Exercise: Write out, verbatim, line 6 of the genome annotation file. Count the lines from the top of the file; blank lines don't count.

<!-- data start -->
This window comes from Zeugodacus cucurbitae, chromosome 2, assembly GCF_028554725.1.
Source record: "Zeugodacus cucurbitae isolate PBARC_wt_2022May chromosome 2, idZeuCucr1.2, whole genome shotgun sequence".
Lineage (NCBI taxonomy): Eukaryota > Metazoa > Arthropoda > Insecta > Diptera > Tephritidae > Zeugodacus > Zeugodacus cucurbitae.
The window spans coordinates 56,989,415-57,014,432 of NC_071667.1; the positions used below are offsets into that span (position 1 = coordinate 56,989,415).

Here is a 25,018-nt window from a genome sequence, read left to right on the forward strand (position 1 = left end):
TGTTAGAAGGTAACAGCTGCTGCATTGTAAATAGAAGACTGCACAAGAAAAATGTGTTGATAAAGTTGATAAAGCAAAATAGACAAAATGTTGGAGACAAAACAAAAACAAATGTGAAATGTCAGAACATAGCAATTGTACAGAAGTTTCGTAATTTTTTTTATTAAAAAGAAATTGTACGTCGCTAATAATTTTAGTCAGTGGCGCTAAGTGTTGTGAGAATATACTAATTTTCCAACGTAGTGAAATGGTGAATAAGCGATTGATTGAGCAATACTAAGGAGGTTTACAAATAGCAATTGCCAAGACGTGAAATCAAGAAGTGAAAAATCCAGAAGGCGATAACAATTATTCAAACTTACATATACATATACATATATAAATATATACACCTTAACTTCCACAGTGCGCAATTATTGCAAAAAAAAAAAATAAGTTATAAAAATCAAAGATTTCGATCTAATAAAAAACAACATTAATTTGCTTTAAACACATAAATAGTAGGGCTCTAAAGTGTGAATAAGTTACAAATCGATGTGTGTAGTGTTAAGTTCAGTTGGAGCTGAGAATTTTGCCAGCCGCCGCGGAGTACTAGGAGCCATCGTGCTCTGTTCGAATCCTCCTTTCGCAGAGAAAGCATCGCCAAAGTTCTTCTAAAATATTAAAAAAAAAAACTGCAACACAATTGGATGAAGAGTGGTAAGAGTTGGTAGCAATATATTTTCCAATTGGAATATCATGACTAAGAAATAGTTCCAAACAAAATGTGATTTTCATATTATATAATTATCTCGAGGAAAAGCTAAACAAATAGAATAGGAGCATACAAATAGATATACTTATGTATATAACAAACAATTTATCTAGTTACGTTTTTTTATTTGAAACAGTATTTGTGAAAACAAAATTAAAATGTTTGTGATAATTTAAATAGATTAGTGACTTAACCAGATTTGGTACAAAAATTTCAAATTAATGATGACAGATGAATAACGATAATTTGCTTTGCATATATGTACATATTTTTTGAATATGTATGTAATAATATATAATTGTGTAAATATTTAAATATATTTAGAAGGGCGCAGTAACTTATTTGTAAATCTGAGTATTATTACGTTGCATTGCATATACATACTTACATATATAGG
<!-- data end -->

TGTTAGAAGGTAACAGCTGCTGCATTGTAAATAGAAGACTGCACAAGAAAAATGTGTTGATAAAGTTGATAAAGCAAAATAGACAAAATGTTGGAGACAAAACAAAAACAAATGTGAAATGTCAGAACATAGCAATTGTACAGAAGTTTCGTAATTTTTTTTATTAAAAAGAAATTGTACGTCGCTAATAATTTTAGTCAGTGGCGCTAAGTGTTGTGAGAATATACTAATTTTCCAACGTAGTGAAATGGTGAATAAGCGATTGATTGAGCAATACTAAGGAGGTTTACAAATAGCAATTGCCAAGACGTGAAATCAAGAAGTGAAAAATCCAGAAGGCGATAACAATTATTCAAACTTACATATACATATACATATATAAATATATACACCTTAACTTCCACAGTGCGCAATTATTGCAAAAAAAAAAAATAAGTTATAAAAATCAAAGATTTCGATCTAATAAAAAACAACATTAATTTGCTTTAAACACATAAATAGTAGGGCTCTAAAGTGTGAATAAGTTACAAATCGATGTGTGTAGTGTTAAGTTCAGTTGGAGCTGAGAATTTTGCCAGCCGCCGCGGAGTACTAGGAGCCATCGTGCTCTGTTCGAATCCTCCTTTCGCAGAGAAAGCATCGCCAAAGTTCTTCTAAAATATTAAAAAAAAAAACTGCAACACAATTGGATGAAGAGTGGTAAGAGTTGGTAGCAATATATTTTCCAATTGGAATATCATGACTAAGAAATAGTTCCAAACAAAATGTGATTTTCATATTATATAATTATCTCGAGGAAAAGCTAAACAAATAGAATAGGAGCATACAAATAGATATACTTATGTATATAACAAACAATTTATCTAGTTACGTTTTTTTATTTGAAACAGTATTTGTGAAAACAAAATTAAAATGTTTGTGATAATTTAAATAGATTAGTGACTTAACCAGATTTGGTACAAAAATTTCAAATTAATGATGACAGATGAATAACGATAATTTGCTTTGCATATATGTACATATTTTTTGAATATGTATGTAATAATATATAATTGTGTAAATATTTAAATATATTTAGAAGGGCGCAGTAACTTATTTGTAAATCTGAGTATTATTACGTTGCATTGCATATACATACTTACATATATAGG